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Would you take anything about artificial intelligence seriously if it was delivered by Robert Downey Jr (aka Tony Stark aka Iron Man)?

Well, he is the host a scripted eight-part documentary series, so the authenticity and accuracy of the content is subject to whoever curated and connected the most current information. The series is a “YouTube Original” but there is scant information beyond that.

The first episode focused on the development of digital consciousness, affective (emotional) computing, and human augmentation. The examples explored in this episode included a digital child (BabyX), customer service avatars, and advanced prosthetics.

One of the most important concepts to that a layperson might take away from the episode is that AI is not an independent and all-powerful entity. The best AI now is a combination of human and machine with the latter modelled on the former.

The other concept of capturing, augmenting, and improving upon human intelligence is how far we should go. This is the same question with another technological development — DNA manipulation.

The series seeks like a very promising one and I hope to catch the remaining episodes.

I created this image quote in 2015 after reading a variant of the words attributed to George Bernard Shaw.

We do not stop playing because we grow old. We grow old because we stop playing.

But with every axiom comes exceptions.

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According to the research cited in this video, age is a factor at the highest levels of video gaming.

However, this does not invalidate the principle that we do not have to outgrow curiosity, a sense of fun, or risk-taking. Older gamers also learn to metagame — they devise strategies to compensate for split second slowness.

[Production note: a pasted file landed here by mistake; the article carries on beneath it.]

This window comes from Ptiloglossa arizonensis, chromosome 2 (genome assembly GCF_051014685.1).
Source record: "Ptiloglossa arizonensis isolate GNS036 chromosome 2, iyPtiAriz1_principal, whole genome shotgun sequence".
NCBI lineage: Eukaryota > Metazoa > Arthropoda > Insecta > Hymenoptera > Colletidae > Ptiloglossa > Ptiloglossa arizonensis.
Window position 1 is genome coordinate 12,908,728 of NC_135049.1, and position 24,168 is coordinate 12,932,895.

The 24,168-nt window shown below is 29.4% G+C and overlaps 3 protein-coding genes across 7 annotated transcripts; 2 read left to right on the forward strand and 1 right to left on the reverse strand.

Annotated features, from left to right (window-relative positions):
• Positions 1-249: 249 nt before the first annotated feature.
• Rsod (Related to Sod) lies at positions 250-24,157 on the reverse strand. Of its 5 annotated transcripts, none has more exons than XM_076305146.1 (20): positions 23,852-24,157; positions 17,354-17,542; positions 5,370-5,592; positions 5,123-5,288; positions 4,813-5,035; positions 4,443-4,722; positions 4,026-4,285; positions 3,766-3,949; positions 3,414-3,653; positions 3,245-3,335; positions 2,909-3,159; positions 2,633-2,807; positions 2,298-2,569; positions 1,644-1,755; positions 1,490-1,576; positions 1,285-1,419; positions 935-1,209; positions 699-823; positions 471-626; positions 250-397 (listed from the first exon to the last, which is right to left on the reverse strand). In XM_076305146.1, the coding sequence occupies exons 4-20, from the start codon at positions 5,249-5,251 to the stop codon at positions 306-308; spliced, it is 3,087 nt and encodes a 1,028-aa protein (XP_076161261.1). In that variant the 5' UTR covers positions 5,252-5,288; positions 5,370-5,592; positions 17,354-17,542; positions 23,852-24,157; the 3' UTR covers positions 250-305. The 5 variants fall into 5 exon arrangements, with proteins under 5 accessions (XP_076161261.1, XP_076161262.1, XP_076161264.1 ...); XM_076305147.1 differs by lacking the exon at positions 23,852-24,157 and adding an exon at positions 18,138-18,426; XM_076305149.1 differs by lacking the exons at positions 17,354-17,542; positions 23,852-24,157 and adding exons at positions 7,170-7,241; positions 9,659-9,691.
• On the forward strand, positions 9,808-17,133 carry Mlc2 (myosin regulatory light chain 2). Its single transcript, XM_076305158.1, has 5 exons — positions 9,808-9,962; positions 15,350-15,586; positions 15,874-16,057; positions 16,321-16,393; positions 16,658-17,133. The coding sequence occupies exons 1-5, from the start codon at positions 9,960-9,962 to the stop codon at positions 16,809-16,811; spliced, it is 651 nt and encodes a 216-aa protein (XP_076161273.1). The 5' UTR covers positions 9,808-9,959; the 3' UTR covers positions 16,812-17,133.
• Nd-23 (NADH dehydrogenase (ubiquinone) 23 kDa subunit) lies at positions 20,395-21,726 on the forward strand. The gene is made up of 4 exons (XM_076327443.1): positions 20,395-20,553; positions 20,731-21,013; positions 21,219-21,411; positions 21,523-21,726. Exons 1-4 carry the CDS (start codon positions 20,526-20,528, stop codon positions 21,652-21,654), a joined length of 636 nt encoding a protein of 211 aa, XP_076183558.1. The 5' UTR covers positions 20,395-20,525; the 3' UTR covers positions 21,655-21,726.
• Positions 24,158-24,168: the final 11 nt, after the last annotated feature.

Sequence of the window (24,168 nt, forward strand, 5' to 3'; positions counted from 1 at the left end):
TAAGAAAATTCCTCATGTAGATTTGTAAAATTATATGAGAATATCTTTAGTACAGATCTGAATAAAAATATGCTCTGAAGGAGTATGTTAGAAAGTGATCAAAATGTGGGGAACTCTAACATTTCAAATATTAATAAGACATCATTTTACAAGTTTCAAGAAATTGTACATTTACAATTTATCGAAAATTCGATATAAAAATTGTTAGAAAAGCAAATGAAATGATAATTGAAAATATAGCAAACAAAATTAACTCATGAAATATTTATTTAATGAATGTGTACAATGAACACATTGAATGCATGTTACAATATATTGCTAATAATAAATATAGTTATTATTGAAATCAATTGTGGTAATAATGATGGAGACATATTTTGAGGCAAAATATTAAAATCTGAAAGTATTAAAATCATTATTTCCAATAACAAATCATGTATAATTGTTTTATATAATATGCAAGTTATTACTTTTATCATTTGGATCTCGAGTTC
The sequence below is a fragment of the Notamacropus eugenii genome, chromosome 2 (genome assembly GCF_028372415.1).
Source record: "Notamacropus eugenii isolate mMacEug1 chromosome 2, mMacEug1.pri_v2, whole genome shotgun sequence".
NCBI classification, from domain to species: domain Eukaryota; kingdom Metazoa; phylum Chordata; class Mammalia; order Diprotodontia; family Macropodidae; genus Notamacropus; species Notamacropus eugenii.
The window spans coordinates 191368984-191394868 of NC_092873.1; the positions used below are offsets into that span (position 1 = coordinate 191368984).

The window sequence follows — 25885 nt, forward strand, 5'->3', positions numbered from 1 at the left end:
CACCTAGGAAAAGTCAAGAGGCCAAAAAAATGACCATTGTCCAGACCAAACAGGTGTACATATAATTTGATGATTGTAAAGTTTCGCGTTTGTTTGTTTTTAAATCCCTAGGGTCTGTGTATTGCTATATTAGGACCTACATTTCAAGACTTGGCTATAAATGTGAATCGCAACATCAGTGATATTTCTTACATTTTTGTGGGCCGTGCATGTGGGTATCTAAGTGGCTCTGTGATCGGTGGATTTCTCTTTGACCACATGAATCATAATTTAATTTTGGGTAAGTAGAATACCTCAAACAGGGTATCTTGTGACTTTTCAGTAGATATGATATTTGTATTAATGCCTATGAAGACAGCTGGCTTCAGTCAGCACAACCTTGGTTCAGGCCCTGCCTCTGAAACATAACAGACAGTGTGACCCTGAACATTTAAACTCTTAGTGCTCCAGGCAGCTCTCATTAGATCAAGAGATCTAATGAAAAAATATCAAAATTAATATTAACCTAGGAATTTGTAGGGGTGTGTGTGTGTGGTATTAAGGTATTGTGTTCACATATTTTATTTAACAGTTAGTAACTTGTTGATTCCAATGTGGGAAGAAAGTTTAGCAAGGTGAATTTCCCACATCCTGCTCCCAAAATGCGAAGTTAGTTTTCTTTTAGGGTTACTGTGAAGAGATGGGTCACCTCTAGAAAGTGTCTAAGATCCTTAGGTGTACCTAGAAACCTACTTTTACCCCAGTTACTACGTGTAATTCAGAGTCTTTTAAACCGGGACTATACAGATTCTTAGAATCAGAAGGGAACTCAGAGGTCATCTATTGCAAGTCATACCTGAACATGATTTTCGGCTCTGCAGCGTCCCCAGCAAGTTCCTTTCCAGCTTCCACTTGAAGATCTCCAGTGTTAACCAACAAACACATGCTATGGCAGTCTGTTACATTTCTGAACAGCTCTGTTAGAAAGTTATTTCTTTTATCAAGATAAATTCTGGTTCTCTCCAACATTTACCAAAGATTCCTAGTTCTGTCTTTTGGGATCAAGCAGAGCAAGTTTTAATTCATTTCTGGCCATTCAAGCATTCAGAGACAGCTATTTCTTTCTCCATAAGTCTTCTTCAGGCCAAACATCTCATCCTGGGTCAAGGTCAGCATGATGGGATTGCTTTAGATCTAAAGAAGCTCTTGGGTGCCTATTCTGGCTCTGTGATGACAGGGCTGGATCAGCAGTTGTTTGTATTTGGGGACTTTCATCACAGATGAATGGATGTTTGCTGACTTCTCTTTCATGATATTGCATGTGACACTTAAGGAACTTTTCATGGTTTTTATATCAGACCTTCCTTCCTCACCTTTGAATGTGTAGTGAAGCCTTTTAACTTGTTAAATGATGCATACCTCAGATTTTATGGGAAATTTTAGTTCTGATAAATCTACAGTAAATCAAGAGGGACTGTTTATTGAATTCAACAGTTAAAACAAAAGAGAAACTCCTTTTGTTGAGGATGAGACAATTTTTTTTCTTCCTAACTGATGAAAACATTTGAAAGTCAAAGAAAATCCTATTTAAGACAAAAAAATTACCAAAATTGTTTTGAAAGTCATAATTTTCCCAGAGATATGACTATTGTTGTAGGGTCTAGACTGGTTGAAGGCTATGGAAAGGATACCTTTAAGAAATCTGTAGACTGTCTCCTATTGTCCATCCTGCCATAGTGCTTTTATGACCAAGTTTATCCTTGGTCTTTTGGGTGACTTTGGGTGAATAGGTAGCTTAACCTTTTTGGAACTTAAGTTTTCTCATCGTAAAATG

Whether you have a good memory or not, your memory is imperfect. According to this video, our memories are like fake news if we can only compare one part of a book with another part of the same book.

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The video went on to explain how it was psychologically easy to implant false memories or reshape existing ones, and then influence a person to believe falseness as fact.

If we shave the our memory problem down to its core, the issue is that we do not have one or more other reliable sources for comparison.

Take the recent fake news scandal about one of our Ministers of Education — and later our Director-General of Education — supposedly claiming that Singapore was winning the wrong academic race. The person who wrote the article reported a false memory.

It was impossible to prove because the event was not open to everyone. It was only when the speech transcript and video recording were shared months after the fact that there were sources for comparison.

In a similar vein, the invisibility of a learner’s thinking can lead a teacher to make assumptions. To compare what the teacher and student knows, the teacher can require that student to make their thinking and learning visible.

I do not rely on just my memory. I externalise it by tweeting, blogging, photographing, and video recording. These provide evidence of memories and learning that I can compare with what I have in my head.

A value of current technology it is that is helping us arrive at the Cyborg Age. Our memories are less fallible because we augment and improve them with various technologies.